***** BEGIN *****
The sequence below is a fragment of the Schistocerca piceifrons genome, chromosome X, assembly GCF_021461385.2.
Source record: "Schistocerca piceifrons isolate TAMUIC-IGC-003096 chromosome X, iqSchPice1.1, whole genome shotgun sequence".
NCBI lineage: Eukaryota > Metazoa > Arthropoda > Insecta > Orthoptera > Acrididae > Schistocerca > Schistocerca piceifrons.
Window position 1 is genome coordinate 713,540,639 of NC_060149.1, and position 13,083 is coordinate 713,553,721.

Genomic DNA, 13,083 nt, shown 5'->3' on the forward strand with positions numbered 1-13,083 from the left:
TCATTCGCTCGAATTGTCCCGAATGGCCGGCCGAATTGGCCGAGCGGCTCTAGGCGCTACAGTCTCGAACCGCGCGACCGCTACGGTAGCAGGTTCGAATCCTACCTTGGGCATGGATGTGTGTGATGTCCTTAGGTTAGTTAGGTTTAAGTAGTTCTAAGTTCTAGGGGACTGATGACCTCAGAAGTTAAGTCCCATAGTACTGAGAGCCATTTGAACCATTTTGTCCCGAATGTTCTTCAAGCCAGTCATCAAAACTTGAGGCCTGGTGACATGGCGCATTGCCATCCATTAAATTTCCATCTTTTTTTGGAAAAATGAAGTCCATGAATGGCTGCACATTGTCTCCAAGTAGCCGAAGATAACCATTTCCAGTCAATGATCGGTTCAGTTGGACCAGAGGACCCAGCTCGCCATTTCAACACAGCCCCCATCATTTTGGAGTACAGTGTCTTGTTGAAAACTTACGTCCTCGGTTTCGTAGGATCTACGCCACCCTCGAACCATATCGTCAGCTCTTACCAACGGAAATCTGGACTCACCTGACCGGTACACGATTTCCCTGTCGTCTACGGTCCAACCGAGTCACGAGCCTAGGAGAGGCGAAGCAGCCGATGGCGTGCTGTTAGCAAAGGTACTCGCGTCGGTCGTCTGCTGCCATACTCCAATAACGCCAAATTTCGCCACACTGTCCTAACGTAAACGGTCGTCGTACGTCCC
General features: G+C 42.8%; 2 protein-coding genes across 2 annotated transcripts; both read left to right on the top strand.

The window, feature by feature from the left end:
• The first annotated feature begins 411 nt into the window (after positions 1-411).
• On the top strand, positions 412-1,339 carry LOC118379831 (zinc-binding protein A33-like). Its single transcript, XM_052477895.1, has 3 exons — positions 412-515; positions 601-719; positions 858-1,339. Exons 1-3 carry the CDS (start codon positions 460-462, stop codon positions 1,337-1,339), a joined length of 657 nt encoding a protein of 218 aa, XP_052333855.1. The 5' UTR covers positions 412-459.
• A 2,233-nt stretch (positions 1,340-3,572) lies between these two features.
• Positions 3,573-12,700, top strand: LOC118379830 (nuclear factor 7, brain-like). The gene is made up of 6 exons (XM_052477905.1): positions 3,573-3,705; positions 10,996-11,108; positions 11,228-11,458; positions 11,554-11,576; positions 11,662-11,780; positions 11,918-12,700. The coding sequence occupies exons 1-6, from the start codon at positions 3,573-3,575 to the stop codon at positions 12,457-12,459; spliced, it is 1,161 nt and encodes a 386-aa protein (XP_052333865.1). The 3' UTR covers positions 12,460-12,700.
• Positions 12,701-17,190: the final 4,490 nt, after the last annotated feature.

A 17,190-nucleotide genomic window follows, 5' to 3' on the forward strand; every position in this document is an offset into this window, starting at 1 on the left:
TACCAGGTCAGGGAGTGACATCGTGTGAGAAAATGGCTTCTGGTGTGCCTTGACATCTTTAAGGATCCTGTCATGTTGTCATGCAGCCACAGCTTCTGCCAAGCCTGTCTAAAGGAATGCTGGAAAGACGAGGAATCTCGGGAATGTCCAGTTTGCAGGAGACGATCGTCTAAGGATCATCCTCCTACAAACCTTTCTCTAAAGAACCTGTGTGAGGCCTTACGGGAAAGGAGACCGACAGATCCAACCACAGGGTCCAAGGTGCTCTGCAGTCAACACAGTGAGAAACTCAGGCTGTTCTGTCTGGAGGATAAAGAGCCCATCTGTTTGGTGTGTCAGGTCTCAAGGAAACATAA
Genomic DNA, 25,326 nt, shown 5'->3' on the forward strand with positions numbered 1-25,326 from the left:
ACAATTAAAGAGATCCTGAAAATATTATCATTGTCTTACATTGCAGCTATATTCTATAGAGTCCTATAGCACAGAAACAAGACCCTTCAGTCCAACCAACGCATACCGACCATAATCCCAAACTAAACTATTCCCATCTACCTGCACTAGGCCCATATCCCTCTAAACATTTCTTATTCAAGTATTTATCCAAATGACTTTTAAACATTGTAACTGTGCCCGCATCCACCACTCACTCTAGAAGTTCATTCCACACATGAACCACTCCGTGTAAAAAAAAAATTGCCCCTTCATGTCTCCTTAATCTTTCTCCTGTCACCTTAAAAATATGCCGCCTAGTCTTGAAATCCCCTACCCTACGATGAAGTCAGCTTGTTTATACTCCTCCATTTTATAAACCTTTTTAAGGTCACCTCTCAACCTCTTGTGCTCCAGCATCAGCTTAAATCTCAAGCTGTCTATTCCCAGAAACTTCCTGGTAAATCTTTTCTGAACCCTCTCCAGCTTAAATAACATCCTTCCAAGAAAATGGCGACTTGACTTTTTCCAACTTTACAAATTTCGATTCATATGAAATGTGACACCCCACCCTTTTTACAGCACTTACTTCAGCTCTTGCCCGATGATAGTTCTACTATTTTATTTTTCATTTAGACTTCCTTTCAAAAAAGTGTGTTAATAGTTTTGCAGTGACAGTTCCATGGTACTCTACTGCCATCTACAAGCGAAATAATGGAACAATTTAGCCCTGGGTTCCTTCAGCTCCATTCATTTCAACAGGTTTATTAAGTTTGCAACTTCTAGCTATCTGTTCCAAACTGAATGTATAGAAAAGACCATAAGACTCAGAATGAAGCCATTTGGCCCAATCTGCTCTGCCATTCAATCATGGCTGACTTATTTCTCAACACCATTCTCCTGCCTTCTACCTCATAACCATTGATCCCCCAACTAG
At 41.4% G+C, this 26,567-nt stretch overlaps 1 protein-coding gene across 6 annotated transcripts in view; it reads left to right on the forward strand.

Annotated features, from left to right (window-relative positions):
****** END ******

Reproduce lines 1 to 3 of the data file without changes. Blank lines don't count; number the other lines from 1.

The sequence below is a fragment of the Schistocerca piceifrons genome, chromosome X, assembly GCF_021461385.2.
Source record: "Schistocerca piceifrons isolate TAMUIC-IGC-003096 chromosome X, iqSchPice1.1, whole genome shotgun sequence".
NCBI lineage: Eukaryota > Metazoa > Arthropoda > Insecta > Orthoptera > Acrididae > Schistocerca > Schistocerca piceifrons.